Mark Helprin

historical v contemporary novels

For some reason a question keeps popping into my head. If I had to choose between reading only historical or only contemporary novels, which would I choose?

Today I think I settled the question by forcing myself to do the desert island thing. Only five novels, desert island, me. For say, ten years. Here’s what I came up with:

  • Niccolo Rising, Dorothy Dunnett
  • Possession, A.S. Byatt
  • A Soldier of the Great War, Mark Helprin
  • Bride of the Wilderness, Charles McCarry
  • Lonesome Dove, Larry McMurtry

These are, of course, all historical. Possession is half historical and half contemporary, but I’m still counting it as historical as that’s the heart of the story. Things these novels have in common (beyond the fact that I love them):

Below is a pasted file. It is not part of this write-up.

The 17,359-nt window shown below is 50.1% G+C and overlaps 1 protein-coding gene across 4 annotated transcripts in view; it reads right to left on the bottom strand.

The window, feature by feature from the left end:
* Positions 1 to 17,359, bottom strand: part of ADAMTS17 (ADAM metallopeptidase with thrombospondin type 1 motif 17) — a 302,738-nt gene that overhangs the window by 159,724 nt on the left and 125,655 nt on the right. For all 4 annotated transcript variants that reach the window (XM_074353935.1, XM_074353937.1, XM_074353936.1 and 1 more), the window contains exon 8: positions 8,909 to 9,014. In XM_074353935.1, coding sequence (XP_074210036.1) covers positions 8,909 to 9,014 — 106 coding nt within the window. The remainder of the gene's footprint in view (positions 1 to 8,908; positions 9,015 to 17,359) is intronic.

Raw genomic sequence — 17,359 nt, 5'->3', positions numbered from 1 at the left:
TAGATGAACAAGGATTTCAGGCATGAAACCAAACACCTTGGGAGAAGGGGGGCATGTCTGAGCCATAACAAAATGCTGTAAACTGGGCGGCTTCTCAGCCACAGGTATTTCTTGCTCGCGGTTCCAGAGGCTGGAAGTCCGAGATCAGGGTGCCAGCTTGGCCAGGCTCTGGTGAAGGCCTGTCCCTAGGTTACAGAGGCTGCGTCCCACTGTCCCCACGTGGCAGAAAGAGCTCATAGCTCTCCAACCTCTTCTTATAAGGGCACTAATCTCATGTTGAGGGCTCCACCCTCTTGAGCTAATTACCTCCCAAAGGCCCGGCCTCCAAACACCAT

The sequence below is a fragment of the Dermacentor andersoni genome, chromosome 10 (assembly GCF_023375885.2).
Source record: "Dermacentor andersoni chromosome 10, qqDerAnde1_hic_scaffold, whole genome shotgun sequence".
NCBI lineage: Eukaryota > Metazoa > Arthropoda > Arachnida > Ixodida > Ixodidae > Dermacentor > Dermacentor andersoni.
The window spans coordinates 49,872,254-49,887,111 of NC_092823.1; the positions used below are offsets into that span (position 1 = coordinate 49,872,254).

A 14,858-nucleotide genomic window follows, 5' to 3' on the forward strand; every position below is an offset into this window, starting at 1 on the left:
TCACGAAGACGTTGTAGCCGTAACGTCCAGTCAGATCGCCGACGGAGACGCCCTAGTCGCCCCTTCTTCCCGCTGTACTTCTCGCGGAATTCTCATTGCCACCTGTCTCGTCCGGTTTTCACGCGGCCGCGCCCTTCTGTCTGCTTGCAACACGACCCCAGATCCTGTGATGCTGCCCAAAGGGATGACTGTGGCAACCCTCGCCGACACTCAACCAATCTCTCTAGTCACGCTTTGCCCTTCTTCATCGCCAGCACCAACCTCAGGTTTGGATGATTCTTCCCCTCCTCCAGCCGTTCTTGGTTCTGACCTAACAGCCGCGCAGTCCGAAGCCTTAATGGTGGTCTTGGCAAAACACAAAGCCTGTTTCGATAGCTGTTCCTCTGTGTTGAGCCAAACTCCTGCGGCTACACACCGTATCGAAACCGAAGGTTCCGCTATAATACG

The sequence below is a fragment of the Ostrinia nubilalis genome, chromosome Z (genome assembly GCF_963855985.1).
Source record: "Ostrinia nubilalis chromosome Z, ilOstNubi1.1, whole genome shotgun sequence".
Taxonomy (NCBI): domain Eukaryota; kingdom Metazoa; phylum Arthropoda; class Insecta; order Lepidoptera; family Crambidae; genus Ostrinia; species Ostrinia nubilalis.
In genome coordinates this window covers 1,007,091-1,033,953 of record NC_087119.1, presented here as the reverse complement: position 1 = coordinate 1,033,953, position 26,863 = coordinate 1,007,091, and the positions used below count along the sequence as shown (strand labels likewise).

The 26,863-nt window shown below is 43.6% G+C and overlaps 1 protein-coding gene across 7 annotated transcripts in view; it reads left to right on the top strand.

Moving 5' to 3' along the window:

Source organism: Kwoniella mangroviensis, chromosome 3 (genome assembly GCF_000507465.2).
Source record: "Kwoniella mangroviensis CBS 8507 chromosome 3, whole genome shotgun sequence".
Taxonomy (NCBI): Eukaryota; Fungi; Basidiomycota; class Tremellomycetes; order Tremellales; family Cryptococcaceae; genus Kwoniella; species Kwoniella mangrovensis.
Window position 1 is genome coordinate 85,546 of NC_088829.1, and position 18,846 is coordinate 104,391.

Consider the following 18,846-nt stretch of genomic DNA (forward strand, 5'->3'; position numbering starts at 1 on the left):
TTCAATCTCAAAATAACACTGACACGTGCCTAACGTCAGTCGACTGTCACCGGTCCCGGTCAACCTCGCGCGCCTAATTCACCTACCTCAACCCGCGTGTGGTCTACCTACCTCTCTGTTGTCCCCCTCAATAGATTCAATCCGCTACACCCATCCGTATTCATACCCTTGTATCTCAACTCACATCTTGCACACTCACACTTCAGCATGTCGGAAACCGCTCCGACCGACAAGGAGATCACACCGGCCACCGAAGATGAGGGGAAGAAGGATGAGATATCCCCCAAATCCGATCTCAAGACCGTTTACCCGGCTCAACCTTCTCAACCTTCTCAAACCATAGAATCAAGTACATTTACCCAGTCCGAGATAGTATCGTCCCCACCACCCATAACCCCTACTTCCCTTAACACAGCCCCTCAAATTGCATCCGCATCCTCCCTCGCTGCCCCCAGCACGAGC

• densely written, long books; not one of them is a quick read;
  • stand up to multiple re-readings, and in fact, are better each time;
  • lots and lots of compelling plot
  • great characters
  • written as if the author expected it to be read out loud, which I think would be a good thing on that desert island.

If historical novels were forbidden by whoever is running this mind game, I could certainly come up with five contemporary novels. But I don’t think I would be as happy as I would be with the historicals.

Leaving my stuff off the list, can you name five novels you think could save your sanity on that island?